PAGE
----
Bonefield

Land of the Esselen

Land of the Esselen

Take the bodies of the land and the sea.
Grind them together for thirty million
    summers
and something’s bound to chip off.

Look. Not even the heart is left
    unscathed;
hunks of Sierran granite spilled
up and down the coast;
the continent’s bones scattered
across the exposed sea floor
from Bodega Head and Point Reyes in
    the north,
past the Farallons, Pinos and Lobos
down to that plutonic shard the Spanish
    named
“the South,” where you may have heard
an older people, beyond the cliff,
up the canyon, under the shadows
of the white peak, the red giants; who
spoke in ways foreign to their neighbors.

In that country, all was life,
everything thinking;
rock was memory, and nothing
was too inhuman
to have a name.

© 2014–15 Kaweah

 

The Advent of Stone

a trap so baited was laid to catch you when the world began, before the granite foundation [1]

Before the granite was bedded to build the world on [2]

age-reddened granite that was the world’s cradle [3]

One of the themes that appeared in earnest when Robinson Jeffers published Tamar and Other Poems was the stone theme (hawks and eagles didn’t really appear until Cawdor, three releases and four years later). Tamar was published with shorter poems with titles like “To the Rock …” and “To the Stone-Cutters.” The next release, Roan Stallion, began with the poem “Granite and Cypress.”

Stone, for Jeffers, tended to mean granite, and even more specifically sea-granite [4], his term for the exotic granite that pushed up through the marine rock west of the San Andreas Fault. Before the Jefferses purchased those 16 lots at Carmel Point in 1919 [5], it is debatable whether stone ever meant very much to the poet.

Granite is not the dominant bedrock of Carmel-by-the-Sea or of the Central California coast in general. The coastal zone is west of the San Andreas Fault, and so its bedrock is primarily marine in origin. There are, however, exposures of granite throughout the coast of Central California. This granite is exotic to the terrain, as granite is not a marine rock. It is believed to have been sliced off of the Sierra Nevada Batholith many million years ago and moved slowly up the coast along the San Andreas Fault. Thus there is an outcrop of Sierra sea-granite at Carmel Point, and stone throughout Jeffers’s life work.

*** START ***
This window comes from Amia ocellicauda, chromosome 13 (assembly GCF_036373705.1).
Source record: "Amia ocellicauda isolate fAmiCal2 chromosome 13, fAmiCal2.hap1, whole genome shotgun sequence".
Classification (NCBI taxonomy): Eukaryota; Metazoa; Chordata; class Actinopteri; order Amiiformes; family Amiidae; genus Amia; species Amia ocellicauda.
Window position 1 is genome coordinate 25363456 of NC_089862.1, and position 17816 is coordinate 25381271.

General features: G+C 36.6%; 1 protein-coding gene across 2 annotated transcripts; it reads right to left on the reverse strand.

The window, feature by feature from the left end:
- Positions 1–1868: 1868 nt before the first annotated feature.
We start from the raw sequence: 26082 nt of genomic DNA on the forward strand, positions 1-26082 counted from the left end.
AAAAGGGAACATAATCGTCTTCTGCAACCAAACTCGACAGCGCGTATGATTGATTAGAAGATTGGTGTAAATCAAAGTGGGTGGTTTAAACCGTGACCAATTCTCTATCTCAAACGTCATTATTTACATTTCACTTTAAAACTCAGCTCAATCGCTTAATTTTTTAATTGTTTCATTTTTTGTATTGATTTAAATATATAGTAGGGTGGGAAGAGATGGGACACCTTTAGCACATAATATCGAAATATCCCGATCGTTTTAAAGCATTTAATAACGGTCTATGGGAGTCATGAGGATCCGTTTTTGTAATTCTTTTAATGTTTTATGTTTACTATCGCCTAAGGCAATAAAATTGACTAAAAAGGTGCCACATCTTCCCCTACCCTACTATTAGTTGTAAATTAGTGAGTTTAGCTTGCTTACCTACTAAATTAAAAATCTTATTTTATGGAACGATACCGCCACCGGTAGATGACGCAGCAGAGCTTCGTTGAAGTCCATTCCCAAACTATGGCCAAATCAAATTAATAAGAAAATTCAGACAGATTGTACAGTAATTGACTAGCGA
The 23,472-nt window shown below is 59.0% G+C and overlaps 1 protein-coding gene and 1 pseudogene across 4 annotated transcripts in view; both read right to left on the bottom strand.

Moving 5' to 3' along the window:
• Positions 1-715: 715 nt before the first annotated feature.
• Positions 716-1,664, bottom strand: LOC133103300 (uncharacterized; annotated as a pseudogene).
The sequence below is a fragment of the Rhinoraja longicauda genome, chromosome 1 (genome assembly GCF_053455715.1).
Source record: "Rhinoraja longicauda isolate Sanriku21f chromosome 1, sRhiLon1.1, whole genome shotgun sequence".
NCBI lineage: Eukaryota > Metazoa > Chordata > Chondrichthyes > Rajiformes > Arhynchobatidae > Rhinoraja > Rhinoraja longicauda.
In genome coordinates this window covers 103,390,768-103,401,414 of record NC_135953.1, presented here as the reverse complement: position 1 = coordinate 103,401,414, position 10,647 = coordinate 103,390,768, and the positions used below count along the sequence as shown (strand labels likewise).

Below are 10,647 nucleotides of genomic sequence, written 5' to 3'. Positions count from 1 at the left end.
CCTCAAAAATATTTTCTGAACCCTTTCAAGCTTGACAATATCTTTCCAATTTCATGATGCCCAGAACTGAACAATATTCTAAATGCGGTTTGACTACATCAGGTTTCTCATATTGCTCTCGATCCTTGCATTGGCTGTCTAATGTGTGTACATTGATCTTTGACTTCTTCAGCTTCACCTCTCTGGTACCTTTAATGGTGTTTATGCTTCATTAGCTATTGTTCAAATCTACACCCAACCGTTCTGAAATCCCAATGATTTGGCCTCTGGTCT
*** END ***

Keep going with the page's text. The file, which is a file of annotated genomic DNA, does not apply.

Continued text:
[1] Tamar (CP 1:38)
[2] Tamar (CP 1:54)
[2] Tamar (CP 1:80)
[3] Term used in The Cycle (CP 1:14) and Meditation on Saviors (CP 1:398)
[4] National Park Service, Historic American Landscapes Survey, HALS No. CA-56

Organic Architecture

I

When Jeffers had his house built at the Point,
He had it made to last, with local stuff—
Exotic sea-granite conveyed from the Sierra
Up the San Andreas and hauled by horse
From a nearby quarry he called the sea.

He even helped with the work, and then
    he added on a tavern, and
Gemmed it with non-native things
Taken from temples, tombs and poets and kings
    from all around the world.

A man needs a car, and a car needs a home,
So he made his car a house of stone
    he wheeled from the sea.

A man needs a dog, and a dog needs a fence,
So he raised a wall of slow-cooked stones
    he fetched up from the sea.

A man needs a wife, and a wife needs a tower,
So he built her a sea-stone turret, and he had it
lined with fine mahogany; décor’d
With Hindu heads, precious tiles, and sacred stones
Pinched from poets, walls, and temples and tombs
    from all around the world.

And of the sea stones, the poet built poems
About his house, his cliffs, and his tower,

    but not about the loot.

II

When Henry built his cabin in the woods,
He made it of native white pine that he felled himself,
    plus some secondhand brick.

He moved in, raised some beans,
Watched the trains steam by,
Surveyed the pond, and after a couple years,
Collected his journals,
walked back to Concord.

© 2013–15 Kaweah

 

Sierra del Fuego

He knew her best,
I have no doubt of it.
And didn’t he name her better
Than did the Spaniards? Hah!
What did they know?
They never even approached her.

Today I received another incident report
From the Range. She has
taken to burning again.

It’s inevitable.

If you’ve ever walked her wooded elevations
on a day like this, under the faithful
California sun,
you might reckon the thickets and the woods to be
on the threshold of ignition.

What isn’t burning is baking.
You can smell it.

The cold fire of alpenglow on the high peaks,
That is a reminder.

I remember, John, how you waited out a mountain
fire in the charred heart of a Sequoia,
that Giant among giants who needs
a little fire now and then.

I would have liked to have been on Paradise Ridge,
there with you, that night.

I would have been waiting, a little nervously,
for the right time to say,

Now tell me
you never considered

Range of Fire.

© 2013 Kaweah